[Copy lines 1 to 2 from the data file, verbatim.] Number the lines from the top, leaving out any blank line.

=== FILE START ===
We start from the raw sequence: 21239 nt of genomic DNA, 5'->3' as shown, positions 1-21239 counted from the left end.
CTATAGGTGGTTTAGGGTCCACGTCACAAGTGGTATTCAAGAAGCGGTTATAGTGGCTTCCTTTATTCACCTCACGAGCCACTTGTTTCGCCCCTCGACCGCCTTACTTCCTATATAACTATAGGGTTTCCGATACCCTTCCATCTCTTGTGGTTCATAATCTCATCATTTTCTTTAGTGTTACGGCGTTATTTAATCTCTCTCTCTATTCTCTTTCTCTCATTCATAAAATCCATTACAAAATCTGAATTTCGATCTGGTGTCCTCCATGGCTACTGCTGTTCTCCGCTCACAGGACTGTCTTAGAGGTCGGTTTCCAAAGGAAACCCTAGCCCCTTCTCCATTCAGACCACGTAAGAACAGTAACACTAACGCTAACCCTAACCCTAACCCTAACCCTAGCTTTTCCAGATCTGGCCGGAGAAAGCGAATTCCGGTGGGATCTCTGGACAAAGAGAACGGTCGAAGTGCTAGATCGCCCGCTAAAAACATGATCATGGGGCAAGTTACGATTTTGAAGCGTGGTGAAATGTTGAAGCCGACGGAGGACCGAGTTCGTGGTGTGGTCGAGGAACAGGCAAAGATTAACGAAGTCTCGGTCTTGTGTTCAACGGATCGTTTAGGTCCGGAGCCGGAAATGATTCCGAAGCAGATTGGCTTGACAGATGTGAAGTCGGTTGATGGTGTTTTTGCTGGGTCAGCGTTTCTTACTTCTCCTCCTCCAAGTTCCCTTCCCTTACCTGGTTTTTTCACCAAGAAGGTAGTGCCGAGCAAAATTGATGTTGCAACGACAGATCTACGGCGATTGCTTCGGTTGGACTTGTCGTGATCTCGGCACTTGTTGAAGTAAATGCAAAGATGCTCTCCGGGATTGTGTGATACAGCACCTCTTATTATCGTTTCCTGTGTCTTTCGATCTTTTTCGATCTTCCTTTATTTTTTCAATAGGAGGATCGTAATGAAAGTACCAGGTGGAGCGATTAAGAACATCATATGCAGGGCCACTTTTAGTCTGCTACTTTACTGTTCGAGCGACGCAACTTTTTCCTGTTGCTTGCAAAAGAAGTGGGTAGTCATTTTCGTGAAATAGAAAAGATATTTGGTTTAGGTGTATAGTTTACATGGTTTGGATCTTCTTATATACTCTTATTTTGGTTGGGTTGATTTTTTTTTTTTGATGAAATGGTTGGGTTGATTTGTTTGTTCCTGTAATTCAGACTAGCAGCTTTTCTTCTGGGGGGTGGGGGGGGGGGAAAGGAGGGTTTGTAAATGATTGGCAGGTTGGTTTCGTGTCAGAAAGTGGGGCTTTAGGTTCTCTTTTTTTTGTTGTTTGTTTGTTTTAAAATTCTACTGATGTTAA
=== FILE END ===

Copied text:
We start from the raw sequence: 21239 nt of genomic DNA, 5'->3' as shown, positions 1-21239 counted from the left end.
CTATAGGTGGTTTAGGGTCCACGTCACAAGTGGTATTCAAGAAGCGGTTATAGTGGCTTCCTTTATTCACCTCACGAGCCACTTGTTTCGCCCCTCGACCGCCTTACTTCCTATATAACTATAGGGTTTCCGATACCCTTCCATCTCTTGTGGTTCATAATCTCATCATTTTCTTTAGTGTTACGGCGTTATTTAATCTCTCTCTCTATTCTCTTTCTCTCATTCATAAAATCCATTACAAAATCTGAATTTCGATCTGGTGTCCTCCATGGCTACTGCTGTTCTCCGCTCACAGGACTGTCTTAGAGGTCGGTTTCCAAAGGAAACCCTAGCCCCTTCTCCATTCAGACCACGTAAGAACAGTAACACTAACGCTAACCCTAACCCTAACCCTAACCCTAGCTTTTCCAGATCTGGCCGGAGAAAGCGAATTCCGGTGGGATCTCTGGACAAAGAGAACGGTCGAAGTGCTAGATCGCCCGCTAAAAACATGATCATGGGGCAAGTTACGATTTTGAAGCGTGGTGAAATGTTGAAGCCGACGGAGGACCGAGTTCGTGGTGTGGTCGAGGAACAGGCAAAGATTAACGAAGTCTCGGTCTTGTGTTCAACGGATCGTTTAGGTCCGGAGCCGGAAATGATTCCGAAGCAGATTGGCTTGACAGATGTGAAGTCGGTTGATGGTGTTTTTGCTGGGTCAGCGTTTCTTACTTCTCCTCCTCCAAGTTCCCTTCCCTTACCTGGTTTTTTCACCAAGAAGGTAGTGCCGAGCAAAATTGATGTTGCAACGACAGATCTACGGCGATTGCTTCGGTTGGACTTGTCGTGATCTCGGCACTTGTTGAAGTAAATGCAAAGATGCTCTCCGGGATTGTGTGATACAGCACCTCTTATTATCGTTTCCTGTGTCTTTCGATCTTTTTCGATCTTCCTTTATTTTTTCAATAGGAGGATCGTAATGAAAGTACCAGGTGGAGCGATTAAGAACATCATATGCAGGGCCACTTTTAGTCTGCTACTTTACTGTTCGAGCGACGCAACTTTTTCCTGTTGCTTGCAAAAGAAGTGGGTAGTCATTTTCGTGAAATAGAAAAGATATTTGGTTTAGGTGTATAGTTTACATGGTTTGGATCTTCTTATATACTCTTATTTTGGTTGGGTTGATTTTTTTTTTTTGATGAAATGGTTGGGTTGATTTGTTTGTTCCTGTAATTCAGACTAGCAGCTTTTCTTCTGGGGGGTGGGGGGGGGGGAAAGGAGGGTTTGTAAATGATTGGCAGGTTGGTTTCGTGTCAGAAAGTGGGGCTTTAGGTTCTCTTTTTTTTGTTGTTTGTTTGTTTTAAAATTCTACTGATGTTAA